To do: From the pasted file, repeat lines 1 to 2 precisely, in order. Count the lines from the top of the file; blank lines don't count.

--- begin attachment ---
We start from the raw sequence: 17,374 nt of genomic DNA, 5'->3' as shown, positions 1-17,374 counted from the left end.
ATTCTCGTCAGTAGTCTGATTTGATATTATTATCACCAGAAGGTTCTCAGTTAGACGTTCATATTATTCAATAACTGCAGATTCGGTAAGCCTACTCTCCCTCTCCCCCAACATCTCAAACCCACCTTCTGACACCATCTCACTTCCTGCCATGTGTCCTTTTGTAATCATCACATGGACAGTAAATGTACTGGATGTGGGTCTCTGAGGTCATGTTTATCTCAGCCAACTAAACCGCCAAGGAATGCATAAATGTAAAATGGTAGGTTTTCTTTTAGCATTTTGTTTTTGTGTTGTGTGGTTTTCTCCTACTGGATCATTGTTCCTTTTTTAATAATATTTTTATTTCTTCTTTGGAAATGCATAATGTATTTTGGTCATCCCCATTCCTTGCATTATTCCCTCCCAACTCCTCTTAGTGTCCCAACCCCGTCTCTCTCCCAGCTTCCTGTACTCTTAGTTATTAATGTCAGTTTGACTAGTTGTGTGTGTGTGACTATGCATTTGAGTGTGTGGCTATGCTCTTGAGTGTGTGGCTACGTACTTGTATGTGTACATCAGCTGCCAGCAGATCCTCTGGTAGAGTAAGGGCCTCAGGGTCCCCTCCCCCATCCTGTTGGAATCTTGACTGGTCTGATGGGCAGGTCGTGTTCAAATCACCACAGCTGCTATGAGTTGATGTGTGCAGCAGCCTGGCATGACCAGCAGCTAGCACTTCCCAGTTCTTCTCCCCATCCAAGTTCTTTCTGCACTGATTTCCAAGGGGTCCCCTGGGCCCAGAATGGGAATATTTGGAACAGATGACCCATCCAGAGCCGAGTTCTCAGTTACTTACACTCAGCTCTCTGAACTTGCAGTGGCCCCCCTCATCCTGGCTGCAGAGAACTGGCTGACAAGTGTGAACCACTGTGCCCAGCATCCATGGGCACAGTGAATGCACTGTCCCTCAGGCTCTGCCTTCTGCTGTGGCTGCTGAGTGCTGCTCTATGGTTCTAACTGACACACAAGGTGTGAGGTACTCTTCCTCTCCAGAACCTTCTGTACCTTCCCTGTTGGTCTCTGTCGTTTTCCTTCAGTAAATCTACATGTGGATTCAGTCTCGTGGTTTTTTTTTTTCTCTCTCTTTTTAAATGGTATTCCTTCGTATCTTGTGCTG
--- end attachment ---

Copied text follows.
We start from the raw sequence: 17,374 nt of genomic DNA, 5'->3' as shown, positions 1-17,374 counted from the left end.
ATTCTCGTCAGTAGTCTGATTTGATATTATTATCACCAGAAGGTTCTCAGTTAGACGTTCATATTATTCAATAACTGCAGATTCGGTAAGCCTACTCTCCCTCTCCCCCAACATCTCAAACCCACCTTCTGACACCATCTCACTTCCTGCCATGTGTCCTTTTGTAATCATCACATGGACAGTAAATGTACTGGATGTGGGTCTCTGAGGTCATGTTTATCTCAGCCAACTAAACCGCCAAGGAATGCATAAATGTAAAATGGTAGGTTTTCTTTTAGCATTTTGTTTTTGTGTTGTGTGGTTTTCTCCTACTGGATCATTGTTCCTTTTTTAATAATATTTTTATTTCTTCTTTGGAAATGCATAATGTATTTTGGTCATCCCCATTCCTTGCATTATTCCCTCCCAACTCCTCTTAGTGTCCCAACCCCGTCTCTCTCCCAGCTTCCTGTACTCTTAGTTATTAATGTCAGTTTGACTAGTTGTGTGTGTGTGACTATGCATTTGAGTGTGTGGCTATGCTCTTGAGTGTGTGGCTACGTACTTGTATGTGTACATCAGCTGCCAGCAGATCCTCTGGTAGAGTAAGGGCCTCAGGGTCCCCTCCCCCATCCTGTTGGAATCTTGACTGGTCTGATGGGCAGGTCGTGTTCAAATCACCACAGCTGCTATGAGTTGATGTGTGCAGCAGCCTGGCATGACCAGCAGCTAGCACTTCCCAGTTCTTCTCCCCATCCAAGTTCTTTCTGCACTGATTTCCAAGGGGTCCCCTGGGCCCAGAATGGGAATATTTGGAACAGATGACCCATCCAGAGCCGAGTTCTCAGTTACTTACACTCAGCTCTCTGAACTTGCAGTGGCCCCCCTCATCCTGGCTGCAGAGAACTGGCTGACAAGTGTGAACCACTGTGCCCAGCATCCATGGGCACAGTGAATGCACTGTCCCTCAGGCTCTGCCTTCTGCTGTGGCTGCTGAGTGCTGCTCTATGGTTCTAACTGACACACAAGGTGTGAGGTACTCTTCCTCTCCAGAACCTTCTGTACCTTCCCTGTTGGTCTCTGTCGTTTTCCTTCAGTAAATCTACATGTGGATTCAGTCTCGTGGTTTTTTTTTTTCTCTCTCTTTTTAAATGGTATTCCTTCGTATCTTGTGCTG